EATING bugs used to be the preserve of small children who knew no better. However, in our fast-changing world, what would have seemed outlandish only a few years ago is now on the menu.
Indeed, only last week, the European Union passed regulation 2023/5. It allows ‘partially defatted’ powder of the house cricket (Acheta domesticus) into the food chain for human consumption.
From this month, cricket powder can be added to the following: ‘multigrain bread and rolls, crackers and breadsticks, cereal bars, dry pre-mixes for baked products, biscuits, dry stuffed and non-stuffed pasta-based products, sauces, processed potato products, legume- and vegetable- based dishes, pizza, pasta-based products, whey powder, meat analogues, soups and soup concentrates or powders, maize flour-based snacks, beer-like beverages, chocolate confectionery, nuts and oilseeds, snacks other than chips, and meat preparations, intended for the general population’.
The regulation is effective inside the European Union and, unforgivably, Northern Ireland due to the treasonable eponymous protocol.
The first thing to note is that at a European Union level regulation can be passed without being ratified by any of the 27 national parliaments remaining in the benighted organisation.
Regulations are imposed (not debated) by the European Commission. In this case, the powdered bug was imposed into the food chain of around half a billion people without debate.
Of course there would have been some discussions but these would have taken place behind closed doors, between regulators, lobby groups, eco-warriors bent on stripping Man of his meat-eating habit, and bureaucrats ever ready to test the boundaries of their unaccountable power.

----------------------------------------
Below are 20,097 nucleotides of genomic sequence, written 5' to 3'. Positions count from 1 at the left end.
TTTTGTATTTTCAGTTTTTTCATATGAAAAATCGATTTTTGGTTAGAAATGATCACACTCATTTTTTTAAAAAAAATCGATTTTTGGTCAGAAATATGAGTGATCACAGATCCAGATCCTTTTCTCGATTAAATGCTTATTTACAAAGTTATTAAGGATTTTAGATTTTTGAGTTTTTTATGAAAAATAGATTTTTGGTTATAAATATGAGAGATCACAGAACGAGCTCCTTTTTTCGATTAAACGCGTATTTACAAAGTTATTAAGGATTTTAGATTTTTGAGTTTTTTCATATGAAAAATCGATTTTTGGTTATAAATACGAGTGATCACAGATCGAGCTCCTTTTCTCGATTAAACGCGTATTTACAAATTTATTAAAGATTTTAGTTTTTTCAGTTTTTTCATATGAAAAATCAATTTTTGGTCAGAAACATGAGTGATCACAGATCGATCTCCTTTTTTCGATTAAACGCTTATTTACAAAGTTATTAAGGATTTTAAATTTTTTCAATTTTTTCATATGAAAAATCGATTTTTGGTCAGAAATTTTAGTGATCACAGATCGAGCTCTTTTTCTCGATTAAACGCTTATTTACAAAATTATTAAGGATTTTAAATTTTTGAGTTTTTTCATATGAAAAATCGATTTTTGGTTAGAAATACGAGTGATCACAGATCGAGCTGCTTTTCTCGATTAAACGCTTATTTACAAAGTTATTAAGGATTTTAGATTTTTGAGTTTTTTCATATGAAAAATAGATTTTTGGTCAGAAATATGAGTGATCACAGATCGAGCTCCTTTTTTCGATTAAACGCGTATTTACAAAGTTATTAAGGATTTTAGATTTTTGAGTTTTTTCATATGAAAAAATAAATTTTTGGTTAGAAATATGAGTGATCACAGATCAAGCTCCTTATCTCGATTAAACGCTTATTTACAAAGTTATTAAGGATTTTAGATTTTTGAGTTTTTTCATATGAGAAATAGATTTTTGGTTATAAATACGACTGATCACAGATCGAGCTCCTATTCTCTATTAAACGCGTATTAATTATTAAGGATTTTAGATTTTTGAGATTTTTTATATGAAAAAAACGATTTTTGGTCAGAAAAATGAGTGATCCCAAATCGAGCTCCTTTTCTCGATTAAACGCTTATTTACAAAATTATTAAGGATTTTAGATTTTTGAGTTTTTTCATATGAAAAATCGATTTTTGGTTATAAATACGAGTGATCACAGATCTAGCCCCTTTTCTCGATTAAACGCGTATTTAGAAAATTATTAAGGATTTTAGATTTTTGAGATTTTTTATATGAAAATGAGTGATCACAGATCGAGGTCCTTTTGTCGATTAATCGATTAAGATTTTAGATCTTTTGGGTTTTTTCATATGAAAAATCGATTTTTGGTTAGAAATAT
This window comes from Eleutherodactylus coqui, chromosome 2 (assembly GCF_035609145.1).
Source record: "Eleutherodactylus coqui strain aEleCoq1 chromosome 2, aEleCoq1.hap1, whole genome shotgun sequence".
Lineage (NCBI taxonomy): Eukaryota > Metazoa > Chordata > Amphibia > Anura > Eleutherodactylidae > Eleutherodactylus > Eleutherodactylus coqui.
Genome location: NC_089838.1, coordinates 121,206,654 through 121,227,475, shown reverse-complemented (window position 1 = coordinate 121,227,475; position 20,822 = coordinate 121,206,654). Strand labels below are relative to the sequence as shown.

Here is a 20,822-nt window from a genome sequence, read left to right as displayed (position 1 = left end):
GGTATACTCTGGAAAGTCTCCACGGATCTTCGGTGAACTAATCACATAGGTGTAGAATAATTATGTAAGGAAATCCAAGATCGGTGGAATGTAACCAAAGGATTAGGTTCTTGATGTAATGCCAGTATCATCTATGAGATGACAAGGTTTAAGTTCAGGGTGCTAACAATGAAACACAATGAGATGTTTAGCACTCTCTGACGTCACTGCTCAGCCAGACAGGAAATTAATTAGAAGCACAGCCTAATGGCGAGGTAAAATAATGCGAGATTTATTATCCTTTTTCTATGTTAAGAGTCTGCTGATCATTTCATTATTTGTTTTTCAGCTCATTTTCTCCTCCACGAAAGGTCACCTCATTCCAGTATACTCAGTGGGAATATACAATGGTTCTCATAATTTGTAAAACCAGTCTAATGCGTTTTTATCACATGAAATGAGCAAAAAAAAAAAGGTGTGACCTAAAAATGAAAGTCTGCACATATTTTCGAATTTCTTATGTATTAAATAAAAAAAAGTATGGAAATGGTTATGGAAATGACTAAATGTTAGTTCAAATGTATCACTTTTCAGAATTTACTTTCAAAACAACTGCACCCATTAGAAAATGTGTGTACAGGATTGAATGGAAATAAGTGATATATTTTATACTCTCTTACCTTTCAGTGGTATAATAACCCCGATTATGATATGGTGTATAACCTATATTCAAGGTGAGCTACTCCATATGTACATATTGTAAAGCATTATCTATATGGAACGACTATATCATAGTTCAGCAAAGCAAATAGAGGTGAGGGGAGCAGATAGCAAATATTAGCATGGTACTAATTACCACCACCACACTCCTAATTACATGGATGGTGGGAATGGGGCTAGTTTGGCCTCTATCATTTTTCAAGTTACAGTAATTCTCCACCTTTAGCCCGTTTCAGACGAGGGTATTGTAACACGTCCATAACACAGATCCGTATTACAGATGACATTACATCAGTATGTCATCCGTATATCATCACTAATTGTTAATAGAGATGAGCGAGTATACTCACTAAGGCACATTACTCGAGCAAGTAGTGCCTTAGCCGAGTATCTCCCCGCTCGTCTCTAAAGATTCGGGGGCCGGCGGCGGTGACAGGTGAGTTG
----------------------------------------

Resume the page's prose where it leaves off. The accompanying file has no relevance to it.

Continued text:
There was however no open debate in parliaments about whether full-fat or even partially defatted vermin powder is what the peoples of such a varied continent really want to find in their daily consumables.
That would have required a Directive, thereby granting every parliament the ability to discuss and pass laws applicable within their national territory on the issue of ‘Bugs on the Menu’.
Which elected government would have dared pass such a law? Few with any ambition to re-election.
As the European Union and its backers have found out over time: the less democracy, the less time is wasted. Best by-pass the ballot box and impose via regulation what cannot be passed by consent in parliaments or via referendum.
The new European Union regulation notes that there are risks to eating cricket powder. It might cause ‘cases of primary sensitisation’ and its scientific paper notes a risk of anaphylactic shock, defined by the National Cancer Institute as ‘a severe and sometimes life-threatening immune system reaction to an antigen‘.
But the ‘Commission considers that no specific labelling requirements concerning the potential of Acheta domesticus to cause primary sensitisation should be included in the Union list of authorised novel foods‘. In short, no warning needed for the common European citizens.
Graciously, the European Commission does accept that you, as a consumer, ought to be told that you are eating powdered bugs so it recommends that products need to be ‘appropriately labelled’.
What does ‘appropriately’ mean in this case? European Union citizens will just have to find out in due course.
The European Commission has given a five-year monopoly to Cricket One, a group based in Ho Chi Minh City, Vietnam, to procure the house cricket powder for the hapless EU consumer. (Investigative journalists, if they still exist, could have a field day looking into what led to such a deal, who invested and when.)
For those looking to the upside of our celebrated Brexit, here is one standout example of what it means to be sovereign.
Unless the law changes, and this will require parliamentary debates, we in the United Kingdom should be free, for a time, of the terrible suspicion that we are being fed powdered (even if defatted) crickets for the amusement of our elites.
That is what ‘taking back control’ means. Let’s have more of it.
This article appeared in Country Squire Magazine on February 4, 2023, and is republished by kind permission.